Sung-Yeon Park

Austin Health, Melbourne, Victoria, Australia

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Publications (7)31.15 Total impact

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    ABSTRACT: Images obtained through ultra-high field 7.0T MRI with track-density imaging (TDI) provide clear and high resolution tractograms that have been hitherto unavailable, especially in deep brain areas such as the limbic and thalamic regions. Using this recently developed technique, we have identified four fiber tracts that have not previously been directly visualized in-vivo: the septum pellucidum tract (SPT), the anterior thalamic radiation (ATR), the superolateral medial forebrain bundle (slMFB), and the inferomedial forebrain bundle (imMFB). This is a largely pictorial description based on the new track density images we have obtained through 7.0T MRI with DWI-TDI. To identify the fiber tracts we selected three sets of tractograms and performed inter-axis correlation between them. These tractograms offer an opportunity for readers to extract new information, especially in the thalamo-limbic areas, which have previously been difficult to examine using either in-vivo or in-vitro human brain tractography. We present the high resolution images as a tool for researchers and clinicians working with neurodegenerative and psychiatric diseases such as Parkinson's Disease, Alzheimer's Disease, and depression, in which the accurate positioning of deep brain stimulation (DBS) is essential for precise targeting of nuclei and fiber tracts.
    World Neurosurgery 08/2013; · 1.77 Impact Factor
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    ABSTRACT: The thalamus is one of the most important brain structures, with strong connections between subcortical and cortical areas of the brain. Most of the incoming information to the cortex passes through the thalamus. Accurate identification of substructures of the thalamus is therefore of great importance for the understanding of human brain connectivity. Direct visualization of thalamic substructures, however, is not easily achieved with currently available magnetic resonance imaging (MRI), including ultra-high field MRI such as 7.0T, mainly due to the limited contrast between the relevant structures. Recently, improvements in ultra-high field 7.0T MRI have opened the possibility of observing thalamic substructures by well-adjusted high-resolution T(1) -weighted imaging. Moreover, the recently developed super-resolution track-density imaging (TDI) technique, based on results from whole-brain fiber-tracking, produces images with sub-millimeter resolution. These two methods enable us to show markedly improved anatomical detail of the substructures of the thalamus, including their detailed locations and directionality. In this study, we demonstrate the role of TDI for the visualization of the substructures of the thalamic nuclei, and relate these images to T(1) -weighted imaging at 7.0T MRI. Hum Brain Mapp, 2012. © 2012 Wiley Periodicals, Inc.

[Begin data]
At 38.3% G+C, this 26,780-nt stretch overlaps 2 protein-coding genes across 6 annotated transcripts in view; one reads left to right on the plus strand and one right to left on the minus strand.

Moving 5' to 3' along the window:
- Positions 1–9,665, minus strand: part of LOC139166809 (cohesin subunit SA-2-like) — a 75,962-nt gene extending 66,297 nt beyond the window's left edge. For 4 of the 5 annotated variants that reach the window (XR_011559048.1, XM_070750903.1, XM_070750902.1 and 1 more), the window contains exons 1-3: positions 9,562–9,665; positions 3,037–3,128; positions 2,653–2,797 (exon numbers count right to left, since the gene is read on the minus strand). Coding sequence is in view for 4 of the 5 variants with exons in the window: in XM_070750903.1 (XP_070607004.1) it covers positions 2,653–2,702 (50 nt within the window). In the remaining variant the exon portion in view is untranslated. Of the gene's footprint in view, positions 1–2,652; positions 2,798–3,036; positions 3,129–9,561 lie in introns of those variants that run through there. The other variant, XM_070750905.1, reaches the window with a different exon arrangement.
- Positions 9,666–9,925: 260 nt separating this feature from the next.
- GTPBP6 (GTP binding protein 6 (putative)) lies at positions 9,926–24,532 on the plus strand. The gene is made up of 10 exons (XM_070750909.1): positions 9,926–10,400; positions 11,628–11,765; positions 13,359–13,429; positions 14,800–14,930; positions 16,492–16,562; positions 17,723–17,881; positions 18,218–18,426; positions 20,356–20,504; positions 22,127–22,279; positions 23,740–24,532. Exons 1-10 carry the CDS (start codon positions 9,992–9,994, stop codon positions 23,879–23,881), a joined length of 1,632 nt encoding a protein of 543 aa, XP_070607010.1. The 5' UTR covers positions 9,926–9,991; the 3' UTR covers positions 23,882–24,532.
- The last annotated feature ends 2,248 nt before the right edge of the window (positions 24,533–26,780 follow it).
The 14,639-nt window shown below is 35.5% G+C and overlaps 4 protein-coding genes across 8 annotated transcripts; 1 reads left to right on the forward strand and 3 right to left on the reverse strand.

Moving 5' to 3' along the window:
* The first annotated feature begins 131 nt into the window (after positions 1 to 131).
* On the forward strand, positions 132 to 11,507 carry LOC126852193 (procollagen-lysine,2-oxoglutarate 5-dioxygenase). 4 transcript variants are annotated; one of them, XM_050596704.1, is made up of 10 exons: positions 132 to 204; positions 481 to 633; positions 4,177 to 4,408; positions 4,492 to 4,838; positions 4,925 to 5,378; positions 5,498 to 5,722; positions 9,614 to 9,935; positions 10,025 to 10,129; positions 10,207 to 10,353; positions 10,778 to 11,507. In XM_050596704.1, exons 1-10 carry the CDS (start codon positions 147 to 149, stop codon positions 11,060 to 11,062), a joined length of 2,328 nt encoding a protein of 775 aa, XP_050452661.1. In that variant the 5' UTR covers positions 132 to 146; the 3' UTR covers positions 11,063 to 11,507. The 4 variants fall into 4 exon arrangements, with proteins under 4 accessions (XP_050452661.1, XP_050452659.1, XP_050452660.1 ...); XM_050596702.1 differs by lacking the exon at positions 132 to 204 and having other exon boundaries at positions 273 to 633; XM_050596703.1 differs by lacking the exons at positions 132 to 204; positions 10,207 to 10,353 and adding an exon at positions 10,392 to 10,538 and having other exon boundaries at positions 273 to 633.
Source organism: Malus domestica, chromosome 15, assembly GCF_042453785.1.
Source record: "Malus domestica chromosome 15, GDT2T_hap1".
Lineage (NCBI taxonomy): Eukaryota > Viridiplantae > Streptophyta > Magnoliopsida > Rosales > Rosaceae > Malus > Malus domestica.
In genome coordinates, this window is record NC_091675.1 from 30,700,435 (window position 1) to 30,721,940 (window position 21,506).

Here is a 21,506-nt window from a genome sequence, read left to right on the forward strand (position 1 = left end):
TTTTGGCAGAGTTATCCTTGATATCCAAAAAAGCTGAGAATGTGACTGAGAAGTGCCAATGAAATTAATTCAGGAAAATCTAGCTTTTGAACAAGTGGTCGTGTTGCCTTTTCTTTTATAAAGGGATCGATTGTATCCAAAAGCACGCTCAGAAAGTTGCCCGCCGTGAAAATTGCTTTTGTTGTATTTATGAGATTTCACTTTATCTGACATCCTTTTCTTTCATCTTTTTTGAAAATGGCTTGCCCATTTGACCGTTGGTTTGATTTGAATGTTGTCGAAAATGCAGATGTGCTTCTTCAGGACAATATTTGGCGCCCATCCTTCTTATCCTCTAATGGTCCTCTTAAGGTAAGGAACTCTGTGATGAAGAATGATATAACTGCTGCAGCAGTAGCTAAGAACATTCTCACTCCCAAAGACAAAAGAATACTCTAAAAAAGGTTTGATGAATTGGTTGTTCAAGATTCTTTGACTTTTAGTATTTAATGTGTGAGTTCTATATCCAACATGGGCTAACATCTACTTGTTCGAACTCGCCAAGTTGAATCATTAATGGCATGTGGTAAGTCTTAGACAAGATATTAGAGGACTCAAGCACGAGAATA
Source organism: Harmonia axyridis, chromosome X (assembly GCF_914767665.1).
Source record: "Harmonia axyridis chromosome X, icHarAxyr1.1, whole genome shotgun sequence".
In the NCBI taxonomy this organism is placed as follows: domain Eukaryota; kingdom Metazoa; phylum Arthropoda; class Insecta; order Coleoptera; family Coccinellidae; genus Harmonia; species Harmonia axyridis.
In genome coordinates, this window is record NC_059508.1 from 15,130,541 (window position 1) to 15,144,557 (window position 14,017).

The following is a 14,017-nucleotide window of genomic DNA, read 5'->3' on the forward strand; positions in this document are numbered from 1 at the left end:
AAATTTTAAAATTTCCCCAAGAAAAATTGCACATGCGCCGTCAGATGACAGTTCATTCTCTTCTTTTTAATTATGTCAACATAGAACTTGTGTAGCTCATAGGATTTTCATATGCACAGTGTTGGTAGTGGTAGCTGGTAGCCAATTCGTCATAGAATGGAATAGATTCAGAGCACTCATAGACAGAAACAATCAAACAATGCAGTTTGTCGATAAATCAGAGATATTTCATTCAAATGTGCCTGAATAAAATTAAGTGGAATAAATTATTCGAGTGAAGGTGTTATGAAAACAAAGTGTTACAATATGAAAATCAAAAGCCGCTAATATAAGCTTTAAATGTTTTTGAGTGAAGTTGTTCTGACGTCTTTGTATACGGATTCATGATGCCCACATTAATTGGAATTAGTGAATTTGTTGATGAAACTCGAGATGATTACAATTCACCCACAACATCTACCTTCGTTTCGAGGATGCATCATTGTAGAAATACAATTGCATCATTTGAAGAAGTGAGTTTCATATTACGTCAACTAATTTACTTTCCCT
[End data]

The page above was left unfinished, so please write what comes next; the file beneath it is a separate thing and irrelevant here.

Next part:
Human Brain Mapping 11/2012; · 6.88 Impact Factor
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    ABSTRACT: Background: Diffusion tensor imaging (DTI) reflects the maturation of the brain microstructure. Although preterm infants are at significant risk for altered brain microstructure, it remains unclear whether this is affected by prematurity itself or other clinical factors. Objectives: To investigate DTI parameters in preterm infants at a term-equivalent age (TEA) compared with healthy term infants and to assess the associations between DTI parameters and clinical factors that may affect brain development. Methods: We studied 34 preterm infants without apparent brain lesions and 12 healthy term infants using tract-based spatial statistics. Region-of-interest analysis was performed in the posterior and anterior limbs of the internal capsule (PLIC and ALIC), corpus callosum (CC), optic radiation, and cerebral peduncle. Results: Preterm infants had significantly decreased fractional anisotropy (FA) in nearly the entire white matter (WM) compared with term infants (p < 0.01). Multiple regression analysis showed that FA in the PLIC, ALIC, optic radiation, and cerebral peduncle were positively associated with postmenstrual age (PMA) at imaging and that the apparent diffusion coefficient was negatively associated with PMA. Only FA in the CC was positively correlated with gestational age. Chronic lung disease (CLD) and postnatal infection were associated with decreased FA in the CC and PLIC, respectively. Conclusions: Preterm infants at TEA showed an altered microstructure of the WM compared with healthy term infants. The altered microstructure of the measured WM except the CC was independent of the degree of prematurity. Chronic lung disease and postnatal infection are related to localized WM alterations.